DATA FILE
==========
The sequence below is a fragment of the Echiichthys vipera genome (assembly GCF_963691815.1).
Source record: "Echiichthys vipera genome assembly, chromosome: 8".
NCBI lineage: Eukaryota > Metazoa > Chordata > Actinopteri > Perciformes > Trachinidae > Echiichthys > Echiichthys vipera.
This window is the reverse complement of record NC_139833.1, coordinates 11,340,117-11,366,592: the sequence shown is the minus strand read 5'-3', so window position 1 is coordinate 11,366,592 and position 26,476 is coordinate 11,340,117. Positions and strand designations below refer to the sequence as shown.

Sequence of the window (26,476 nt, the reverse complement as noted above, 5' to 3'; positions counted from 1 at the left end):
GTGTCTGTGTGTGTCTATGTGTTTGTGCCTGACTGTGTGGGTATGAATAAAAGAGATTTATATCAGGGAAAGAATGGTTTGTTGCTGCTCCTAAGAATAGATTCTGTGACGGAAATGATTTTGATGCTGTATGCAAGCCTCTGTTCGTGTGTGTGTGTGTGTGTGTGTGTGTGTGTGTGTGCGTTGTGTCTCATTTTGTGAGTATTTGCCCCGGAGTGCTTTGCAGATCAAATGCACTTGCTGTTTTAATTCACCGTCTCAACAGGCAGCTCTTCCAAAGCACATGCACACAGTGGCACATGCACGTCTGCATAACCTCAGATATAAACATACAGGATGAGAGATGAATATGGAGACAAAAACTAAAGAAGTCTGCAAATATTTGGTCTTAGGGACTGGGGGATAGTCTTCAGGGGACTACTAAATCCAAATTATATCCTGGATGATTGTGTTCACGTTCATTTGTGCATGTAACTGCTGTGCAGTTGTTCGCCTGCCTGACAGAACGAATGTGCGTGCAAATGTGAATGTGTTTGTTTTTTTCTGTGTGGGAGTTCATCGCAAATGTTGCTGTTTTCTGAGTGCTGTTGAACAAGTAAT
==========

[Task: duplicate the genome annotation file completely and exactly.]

The sequence below is a fragment of the Echiichthys vipera genome (assembly GCF_963691815.1).
Source record: "Echiichthys vipera genome assembly, chromosome: 8".
NCBI lineage: Eukaryota > Metazoa > Chordata > Actinopteri > Perciformes > Trachinidae > Echiichthys > Echiichthys vipera.
This window is the reverse complement of record NC_139833.1, coordinates 11,340,117-11,366,592: the sequence shown is the minus strand read 5'-3', so window position 1 is coordinate 11,366,592 and position 26,476 is coordinate 11,340,117. Positions and strand designations below refer to the sequence as shown.

Sequence of the window (26,476 nt, the reverse complement as noted above, 5' to 3'; positions counted from 1 at the left end):
GTGTCTGTGTGTGTCTATGTGTTTGTGCCTGACTGTGTGGGTATGAATAAAAGAGATTTATATCAGGGAAAGAATGGTTTGTTGCTGCTCCTAAGAATAGATTCTGTGACGGAAATGATTTTGATGCTGTATGCAAGCCTCTGTTCGTGTGTGTGTGTGTGTGTGTGTGTGTGTGTGTGTGCGTTGTGTCTCATTTTGTGAGTATTTGCCCCGGAGTGCTTTGCAGATCAAATGCACTTGCTGTTTTAATTCACCGTCTCAACAGGCAGCTCTTCCAAAGCACATGCACACAGTGGCACATGCACGTCTGCATAACCTCAGATATAAACATACAGGATGAGAGATGAATATGGAGACAAAAACTAAAGAAGTCTGCAAATATTTGGTCTTAGGGACTGGGGGATAGTCTTCAGGGGACTACTAAATCCAAATTATATCCTGGATGATTGTGTTCACGTTCATTTGTGCATGTAACTGCTGTGCAGTTGTTCGCCTGCCTGACAGAACGAATGTGCGTGCAAATGTGAATGTGTTTGTTTTTTTCTGTGTGGGAGTTCATCGCAAATGTTGCTGTTTTCTGAGTGCTGTTGAACAAGTAAT